bne IntelliNews -
Ukraine is trying to publicise its efforts to clamp down on corruption, as a crucial deadline looms for the International Monetary Fund (IMF) to review conditions for extending billions of dollars in credits.
In the south-eastern city of Zaporizhia, the head of the local anti-corruption committee and a councillor have been detained on suspicion of extorting bribes, Interior Minister Arsen Avakov said on May 20.
"The head of the anti-corruption committee decided to show how to ‘fight corruption’ in practice," Avakov wrote on his Facebook page, without revealing the names of the suspects.
The detained official and a local Communist council deputy had demanded the mayor of the city pay them $10,000 to keep his job, Avakov said. The pair were caught red-handed by the state’s economic crimes task force as they received the first part of the money, and now face between five and 10 years in jail.
The incident demonstrates government efforts to halt endemic corruption in Ukraine, which is a condition of the International Monetary Fund (IMF) for granting the country $17.5bn in urgently needed credits.
In mid-June the IMF is due to review Ukraine’s track record in fighting corruption since the bailout was agreed in March. With the national economy collapsing amid tensions with Russia and the conflict in Ukraine’s eastern regions, the government under Prime Minister Arseny Yatsenyuk has been promoting its efforts to stamp out graft.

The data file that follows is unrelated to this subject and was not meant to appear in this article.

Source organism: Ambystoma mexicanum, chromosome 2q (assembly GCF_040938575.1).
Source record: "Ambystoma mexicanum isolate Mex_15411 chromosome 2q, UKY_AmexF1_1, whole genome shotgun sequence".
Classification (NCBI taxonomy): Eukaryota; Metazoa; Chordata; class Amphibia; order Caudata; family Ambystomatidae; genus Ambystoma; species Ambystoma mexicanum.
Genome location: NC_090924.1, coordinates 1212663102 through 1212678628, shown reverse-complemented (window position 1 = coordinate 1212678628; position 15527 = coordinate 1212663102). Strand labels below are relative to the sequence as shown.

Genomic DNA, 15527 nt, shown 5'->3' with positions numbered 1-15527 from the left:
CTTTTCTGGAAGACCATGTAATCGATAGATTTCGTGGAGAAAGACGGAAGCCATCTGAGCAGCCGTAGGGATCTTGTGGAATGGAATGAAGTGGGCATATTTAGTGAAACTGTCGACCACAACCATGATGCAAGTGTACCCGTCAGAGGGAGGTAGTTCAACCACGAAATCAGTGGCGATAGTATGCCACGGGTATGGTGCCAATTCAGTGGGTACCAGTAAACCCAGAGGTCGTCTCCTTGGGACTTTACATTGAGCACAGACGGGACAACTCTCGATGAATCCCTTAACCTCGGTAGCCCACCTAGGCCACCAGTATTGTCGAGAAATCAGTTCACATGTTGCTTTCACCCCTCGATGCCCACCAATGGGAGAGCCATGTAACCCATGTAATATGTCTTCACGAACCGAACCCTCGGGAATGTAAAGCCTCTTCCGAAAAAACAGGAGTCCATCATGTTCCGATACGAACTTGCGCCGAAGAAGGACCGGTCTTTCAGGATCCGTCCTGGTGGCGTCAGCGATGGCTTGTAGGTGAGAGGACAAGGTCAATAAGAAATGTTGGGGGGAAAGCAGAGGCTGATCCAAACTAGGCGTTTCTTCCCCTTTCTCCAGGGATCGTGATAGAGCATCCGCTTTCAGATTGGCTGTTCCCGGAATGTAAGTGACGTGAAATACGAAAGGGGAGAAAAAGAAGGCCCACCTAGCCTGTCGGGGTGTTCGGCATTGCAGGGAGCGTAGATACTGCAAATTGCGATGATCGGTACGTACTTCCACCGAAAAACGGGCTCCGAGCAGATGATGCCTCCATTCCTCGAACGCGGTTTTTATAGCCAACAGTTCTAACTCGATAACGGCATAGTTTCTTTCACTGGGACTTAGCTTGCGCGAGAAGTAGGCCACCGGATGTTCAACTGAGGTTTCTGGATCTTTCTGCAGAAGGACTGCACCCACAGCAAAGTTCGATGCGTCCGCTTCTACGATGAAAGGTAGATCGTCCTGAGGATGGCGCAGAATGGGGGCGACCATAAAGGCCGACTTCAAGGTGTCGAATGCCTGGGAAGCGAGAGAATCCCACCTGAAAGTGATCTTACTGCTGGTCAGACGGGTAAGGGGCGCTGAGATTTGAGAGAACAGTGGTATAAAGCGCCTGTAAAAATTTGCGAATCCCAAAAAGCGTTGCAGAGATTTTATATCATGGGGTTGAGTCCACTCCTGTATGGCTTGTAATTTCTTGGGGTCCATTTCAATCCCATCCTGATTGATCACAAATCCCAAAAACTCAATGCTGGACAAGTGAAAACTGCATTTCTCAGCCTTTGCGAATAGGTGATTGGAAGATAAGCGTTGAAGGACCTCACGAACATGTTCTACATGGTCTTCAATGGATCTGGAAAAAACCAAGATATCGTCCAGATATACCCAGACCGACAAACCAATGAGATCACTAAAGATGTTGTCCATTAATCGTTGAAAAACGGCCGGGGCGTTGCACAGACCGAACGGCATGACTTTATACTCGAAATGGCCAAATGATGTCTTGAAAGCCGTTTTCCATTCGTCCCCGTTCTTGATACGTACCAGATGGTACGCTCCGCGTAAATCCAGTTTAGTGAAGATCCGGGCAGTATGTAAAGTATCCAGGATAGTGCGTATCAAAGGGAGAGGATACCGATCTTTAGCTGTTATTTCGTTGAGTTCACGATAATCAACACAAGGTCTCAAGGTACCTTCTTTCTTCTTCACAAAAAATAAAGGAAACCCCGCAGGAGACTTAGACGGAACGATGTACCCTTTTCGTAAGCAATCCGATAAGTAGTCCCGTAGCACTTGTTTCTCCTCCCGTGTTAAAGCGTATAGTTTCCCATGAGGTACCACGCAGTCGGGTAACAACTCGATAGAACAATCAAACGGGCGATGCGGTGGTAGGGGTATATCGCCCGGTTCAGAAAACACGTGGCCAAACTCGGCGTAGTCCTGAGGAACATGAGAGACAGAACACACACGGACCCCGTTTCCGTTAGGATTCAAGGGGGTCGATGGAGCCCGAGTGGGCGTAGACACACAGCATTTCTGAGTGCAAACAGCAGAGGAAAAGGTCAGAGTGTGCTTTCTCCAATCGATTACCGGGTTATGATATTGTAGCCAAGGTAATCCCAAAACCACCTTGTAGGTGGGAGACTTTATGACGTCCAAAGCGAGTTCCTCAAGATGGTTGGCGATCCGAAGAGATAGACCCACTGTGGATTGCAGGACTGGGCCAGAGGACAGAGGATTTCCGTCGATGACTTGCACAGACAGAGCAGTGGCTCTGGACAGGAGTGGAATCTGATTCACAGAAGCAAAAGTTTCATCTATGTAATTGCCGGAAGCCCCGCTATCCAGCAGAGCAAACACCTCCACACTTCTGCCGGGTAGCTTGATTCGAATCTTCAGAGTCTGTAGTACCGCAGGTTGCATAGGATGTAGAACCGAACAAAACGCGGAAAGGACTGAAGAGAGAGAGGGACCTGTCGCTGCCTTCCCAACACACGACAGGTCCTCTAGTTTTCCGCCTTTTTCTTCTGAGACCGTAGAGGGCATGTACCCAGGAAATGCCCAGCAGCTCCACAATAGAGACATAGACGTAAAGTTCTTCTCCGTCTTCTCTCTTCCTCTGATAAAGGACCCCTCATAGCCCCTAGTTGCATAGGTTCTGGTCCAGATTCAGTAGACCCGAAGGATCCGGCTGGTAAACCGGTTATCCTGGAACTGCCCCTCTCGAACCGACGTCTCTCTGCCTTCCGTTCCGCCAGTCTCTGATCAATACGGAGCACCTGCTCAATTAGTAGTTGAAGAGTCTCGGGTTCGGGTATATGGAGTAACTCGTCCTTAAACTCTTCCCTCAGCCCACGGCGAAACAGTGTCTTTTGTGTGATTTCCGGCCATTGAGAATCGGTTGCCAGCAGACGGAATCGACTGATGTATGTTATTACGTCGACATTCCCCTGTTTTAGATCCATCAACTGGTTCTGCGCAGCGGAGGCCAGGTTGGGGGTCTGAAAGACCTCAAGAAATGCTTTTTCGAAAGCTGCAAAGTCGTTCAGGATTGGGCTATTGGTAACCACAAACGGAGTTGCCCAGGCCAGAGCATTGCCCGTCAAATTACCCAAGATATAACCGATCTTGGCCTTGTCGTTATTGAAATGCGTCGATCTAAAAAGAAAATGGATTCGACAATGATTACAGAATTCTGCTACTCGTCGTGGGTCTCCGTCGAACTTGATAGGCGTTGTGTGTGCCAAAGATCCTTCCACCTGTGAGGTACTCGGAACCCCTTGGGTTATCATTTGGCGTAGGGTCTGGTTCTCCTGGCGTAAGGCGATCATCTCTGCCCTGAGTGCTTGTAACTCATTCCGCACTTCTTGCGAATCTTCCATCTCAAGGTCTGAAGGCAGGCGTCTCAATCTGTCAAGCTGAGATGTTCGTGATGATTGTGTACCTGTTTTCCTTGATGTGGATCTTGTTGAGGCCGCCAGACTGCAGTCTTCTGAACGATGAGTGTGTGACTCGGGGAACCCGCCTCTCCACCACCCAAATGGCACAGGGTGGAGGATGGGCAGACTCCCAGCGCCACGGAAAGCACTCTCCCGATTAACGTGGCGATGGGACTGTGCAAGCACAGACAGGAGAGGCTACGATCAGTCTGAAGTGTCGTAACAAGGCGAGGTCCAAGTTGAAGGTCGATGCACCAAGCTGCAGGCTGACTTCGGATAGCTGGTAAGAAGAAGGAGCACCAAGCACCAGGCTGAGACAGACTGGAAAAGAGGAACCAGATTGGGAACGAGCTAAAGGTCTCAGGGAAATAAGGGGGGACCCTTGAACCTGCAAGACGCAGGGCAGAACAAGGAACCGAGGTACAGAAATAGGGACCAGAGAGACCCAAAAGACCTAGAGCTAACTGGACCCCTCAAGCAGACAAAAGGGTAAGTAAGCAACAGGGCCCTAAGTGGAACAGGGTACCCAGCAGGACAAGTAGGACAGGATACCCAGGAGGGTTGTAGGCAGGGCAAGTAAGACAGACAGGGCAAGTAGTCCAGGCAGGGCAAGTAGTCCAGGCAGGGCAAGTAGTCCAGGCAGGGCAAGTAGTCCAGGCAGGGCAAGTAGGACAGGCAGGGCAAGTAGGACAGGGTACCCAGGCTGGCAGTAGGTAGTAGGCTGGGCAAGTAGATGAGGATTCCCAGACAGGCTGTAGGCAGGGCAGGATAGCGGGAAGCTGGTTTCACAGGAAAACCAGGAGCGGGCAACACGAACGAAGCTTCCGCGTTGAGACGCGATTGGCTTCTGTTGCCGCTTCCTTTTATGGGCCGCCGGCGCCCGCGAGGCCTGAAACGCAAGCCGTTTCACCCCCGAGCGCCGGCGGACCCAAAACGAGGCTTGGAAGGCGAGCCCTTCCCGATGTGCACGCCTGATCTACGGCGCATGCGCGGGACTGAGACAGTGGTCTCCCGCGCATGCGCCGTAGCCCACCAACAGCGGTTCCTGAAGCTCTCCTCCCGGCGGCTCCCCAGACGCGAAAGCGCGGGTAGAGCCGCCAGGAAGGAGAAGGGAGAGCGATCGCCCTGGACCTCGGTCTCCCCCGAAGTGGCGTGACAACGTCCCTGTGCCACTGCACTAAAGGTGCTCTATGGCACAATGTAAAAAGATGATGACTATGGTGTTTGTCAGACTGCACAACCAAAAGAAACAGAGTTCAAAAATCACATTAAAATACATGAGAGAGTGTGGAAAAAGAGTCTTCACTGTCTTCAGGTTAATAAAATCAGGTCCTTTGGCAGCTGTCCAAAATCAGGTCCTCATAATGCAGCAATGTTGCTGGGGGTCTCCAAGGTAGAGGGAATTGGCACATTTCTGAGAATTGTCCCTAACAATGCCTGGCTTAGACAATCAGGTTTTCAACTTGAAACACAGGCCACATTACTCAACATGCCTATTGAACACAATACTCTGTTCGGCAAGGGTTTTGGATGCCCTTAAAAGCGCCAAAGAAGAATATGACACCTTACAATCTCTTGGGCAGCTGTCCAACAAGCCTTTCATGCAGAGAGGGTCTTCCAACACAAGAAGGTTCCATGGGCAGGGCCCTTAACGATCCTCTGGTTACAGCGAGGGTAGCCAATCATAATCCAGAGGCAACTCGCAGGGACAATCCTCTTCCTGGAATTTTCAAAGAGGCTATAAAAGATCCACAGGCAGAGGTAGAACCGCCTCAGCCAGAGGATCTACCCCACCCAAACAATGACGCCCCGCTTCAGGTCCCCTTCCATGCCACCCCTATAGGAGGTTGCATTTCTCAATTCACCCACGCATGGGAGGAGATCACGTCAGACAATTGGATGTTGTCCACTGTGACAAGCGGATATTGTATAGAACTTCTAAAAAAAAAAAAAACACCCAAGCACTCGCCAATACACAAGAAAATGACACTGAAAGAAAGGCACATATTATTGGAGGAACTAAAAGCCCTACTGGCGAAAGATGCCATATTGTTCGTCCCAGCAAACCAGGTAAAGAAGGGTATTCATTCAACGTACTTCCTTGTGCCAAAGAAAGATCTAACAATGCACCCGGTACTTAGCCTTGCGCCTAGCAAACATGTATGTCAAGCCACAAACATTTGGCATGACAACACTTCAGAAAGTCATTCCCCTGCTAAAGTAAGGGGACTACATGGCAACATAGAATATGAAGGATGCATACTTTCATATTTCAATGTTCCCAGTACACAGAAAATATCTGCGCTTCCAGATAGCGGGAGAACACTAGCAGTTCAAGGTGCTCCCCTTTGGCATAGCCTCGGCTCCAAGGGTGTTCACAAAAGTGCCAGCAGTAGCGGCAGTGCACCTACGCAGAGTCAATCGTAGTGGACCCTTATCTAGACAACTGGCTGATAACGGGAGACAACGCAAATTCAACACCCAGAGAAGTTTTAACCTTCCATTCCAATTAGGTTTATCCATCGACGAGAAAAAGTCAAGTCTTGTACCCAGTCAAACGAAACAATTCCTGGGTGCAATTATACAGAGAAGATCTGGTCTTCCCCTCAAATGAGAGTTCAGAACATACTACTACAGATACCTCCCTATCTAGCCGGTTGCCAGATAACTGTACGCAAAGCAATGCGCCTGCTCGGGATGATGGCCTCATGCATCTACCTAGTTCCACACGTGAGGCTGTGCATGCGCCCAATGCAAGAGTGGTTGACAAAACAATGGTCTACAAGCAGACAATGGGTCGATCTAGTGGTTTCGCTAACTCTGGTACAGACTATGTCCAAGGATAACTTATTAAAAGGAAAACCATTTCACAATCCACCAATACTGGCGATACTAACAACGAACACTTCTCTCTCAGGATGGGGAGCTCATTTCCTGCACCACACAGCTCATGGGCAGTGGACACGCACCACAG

The public drive began in March with the arrest before TV cameras of the former head of Ukraine's emergency services ministry and his deputy during a cabinet meeting.
However, accusations of complicity in corruption have also been levelled at the prime minister and other top government officials.
The parliament in Kyiv is investigating allegations by the ex-head of the state financial inspectorate that Yatsenyuk and his entire cabinet were aware of embezzlement schemes at state-owned companies that cost the country at least $150mn under their watch. Mykola Gordienko claims he was suspended from his position of top state auditor after detailing the fraud and was finally fired on April 4.
The mud-slinging has not improved Ukraine’s image as it tries to raise $40bn in credits and restructured loans to repay the country’s debts and rebuild its economy.
The world is growing weary of hearing about Ukraine’s problems, former president Viktor Yushchenko said in the Sevodnya newspaper on May 20, comparing his country to "a troublesome fly" in the world arena. "We are not even number two or number three on the agenda," Yushchenko said.
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